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How do you login to a webpage and retrieve its content in C#?

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I didn't downmod you, but you should rephrase your question. Are you trying to build an ASP.NET webpage with login capabilities? Or are you just trying to log into a webpage? –  Randolpho Mar 4 '09 at 15:36
    
This doesn't make sense. –  Hawk Kroeger Mar 4 '09 at 15:36
    
I was confused at first, too, but after reading it a couple times I'm pretty sure he means screen scraping. –  Joel Coehoorn Mar 4 '09 at 15:37
    
Screen scrapers represent! –  Kevin Dente Mar 4 '09 at 15:37
    
I think he's trying to write a bot to go in and screen-scrape a page. –  Alex Fort Mar 4 '09 at 15:38
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7 Answers

That depends on what's required to log in. You could use a webclient to send the login credentials to the server's login page (via whatever method is required, GET or POST), but that wouldn't persist a cookie. There is a way to get a webclient to handle cookies, so you could just POST the login info to the server, then request the page you want with the same webclient, then do whatever you want with the page.

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Look at System.Net.WebClient, or for more advanced requirements System.Net.HttpWebRequest/System.Net.HttpWebResponse.

As for actually applying these: you'll have to study the html source of each page you want to scrape in order to learn exactly what Http requests it's expecting.

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How do you mean "login"?

If the subfolder is protected on the OS level, and the browser pops of a login dialog when you go there, you will need to set the Credentials property on the HttpWebRequest.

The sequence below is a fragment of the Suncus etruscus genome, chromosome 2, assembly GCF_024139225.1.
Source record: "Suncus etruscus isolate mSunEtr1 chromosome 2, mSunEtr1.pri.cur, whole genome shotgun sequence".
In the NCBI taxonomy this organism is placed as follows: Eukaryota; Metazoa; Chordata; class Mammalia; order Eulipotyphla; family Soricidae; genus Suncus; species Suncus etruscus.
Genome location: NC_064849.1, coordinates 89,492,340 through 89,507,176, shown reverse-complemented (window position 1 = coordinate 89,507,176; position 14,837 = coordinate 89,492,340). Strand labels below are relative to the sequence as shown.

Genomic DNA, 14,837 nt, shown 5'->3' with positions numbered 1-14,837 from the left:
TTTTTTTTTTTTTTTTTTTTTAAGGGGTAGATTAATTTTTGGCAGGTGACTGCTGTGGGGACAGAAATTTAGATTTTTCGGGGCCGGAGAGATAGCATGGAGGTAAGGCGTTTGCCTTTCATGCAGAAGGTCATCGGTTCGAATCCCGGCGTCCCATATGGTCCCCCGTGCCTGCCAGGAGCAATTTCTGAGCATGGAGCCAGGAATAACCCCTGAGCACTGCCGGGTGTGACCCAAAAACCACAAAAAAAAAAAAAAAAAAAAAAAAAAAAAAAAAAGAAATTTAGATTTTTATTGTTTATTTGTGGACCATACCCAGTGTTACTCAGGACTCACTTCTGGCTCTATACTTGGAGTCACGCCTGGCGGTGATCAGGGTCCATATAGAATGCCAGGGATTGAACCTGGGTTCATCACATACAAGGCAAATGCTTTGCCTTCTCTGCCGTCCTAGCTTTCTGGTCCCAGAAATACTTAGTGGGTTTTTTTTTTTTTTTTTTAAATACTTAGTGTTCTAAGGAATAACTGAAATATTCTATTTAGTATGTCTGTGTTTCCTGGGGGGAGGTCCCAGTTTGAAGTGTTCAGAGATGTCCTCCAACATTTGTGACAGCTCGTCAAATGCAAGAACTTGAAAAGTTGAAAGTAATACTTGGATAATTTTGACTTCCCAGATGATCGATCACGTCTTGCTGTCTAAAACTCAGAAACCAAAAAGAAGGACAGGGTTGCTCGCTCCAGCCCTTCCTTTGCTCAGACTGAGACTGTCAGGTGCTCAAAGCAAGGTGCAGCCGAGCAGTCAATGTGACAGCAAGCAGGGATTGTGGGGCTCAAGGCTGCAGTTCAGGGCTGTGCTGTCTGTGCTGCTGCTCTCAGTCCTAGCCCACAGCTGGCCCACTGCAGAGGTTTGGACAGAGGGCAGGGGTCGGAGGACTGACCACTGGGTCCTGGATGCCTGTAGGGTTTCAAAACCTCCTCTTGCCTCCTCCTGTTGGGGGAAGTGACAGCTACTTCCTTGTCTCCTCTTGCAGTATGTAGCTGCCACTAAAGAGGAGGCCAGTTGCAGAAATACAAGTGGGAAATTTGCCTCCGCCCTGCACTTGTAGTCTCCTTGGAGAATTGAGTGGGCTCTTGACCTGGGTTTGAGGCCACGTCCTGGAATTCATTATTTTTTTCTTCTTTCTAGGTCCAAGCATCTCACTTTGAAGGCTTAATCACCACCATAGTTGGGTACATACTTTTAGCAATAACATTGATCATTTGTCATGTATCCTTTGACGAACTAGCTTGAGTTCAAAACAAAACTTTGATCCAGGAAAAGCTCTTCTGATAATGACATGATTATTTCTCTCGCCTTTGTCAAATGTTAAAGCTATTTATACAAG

If the website has it's own cookie-based membership/login system, you will have to use HttpWebRequest to first response to the login form.

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Use the WebClient class.

Dim Html As String

Using Client As New System.Net.WebClient()
    Html = Client.DownloadString("http://www.google.com")
End Using
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2  
I did not know about DownloadString - awesome - thanks! –  Slee Mar 4 '09 at 15:40
    
Why was this downvoted? –  Joel Coehoorn Mar 4 '09 at 15:43
    
He asked for C# code, probably (it wasn't me that downvoted it) –  JohnFx Mar 4 '09 at 15:46
    
The C# is almost identical- just a parenthese, braces, a semi-colon, and change the case of a few keywords. –  Joel Coehoorn Mar 4 '09 at 16:08
    
Come on, people. If you can read/write C#, you can read/write VB. Open your mind! –  Josh Stodola Mar 4 '09 at 16:09
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up vote 1 down vote accepted
string postData = "userid=ducon";
            postData += "&username=camarche" ;
            byte[] data = Encoding.ASCII.GetBytes(postData);
            WebRequest req = WebRequest.Create(
                URL);
            req.Method = "POST";
            req.ContentType = "application/x-www-form-urlencoded";
            req.ContentLength = data.Length;
            Stream newStream = req.GetRequestStream();
            newStream.Write(data, 0, data.Length);
            newStream.Close();
            StreamReader reader = new StreamReader(req.GetResponse().GetResponseStream(), System.Text.Encoding.GetEncoding("iso-8859-1"));
            string coco = reader.ReadToEnd();
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You can use the build in WebClient Object instead of crating the request yourself.

WebClient wc = new WebClient();
wc.Credentials = new NetworkCredential("username", "password");
string url = "http://foo.com";			
try
{
	using (Stream stream = wc.OpenRead(new Uri(url)))
	{
		using (StreamReader reader = new StreamReader(stream))
	    {
	        return reader.ReadToEnd();
             }
	}
}
catch (WebException e)
{
	//Error handeling
}
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Try this:

public string GetContent(string url)  
{ 
  using (System.Net.WebClient client =new System.Net.WebClient()) 
  { 
  return client.DownloadString(url); 
  } 
}
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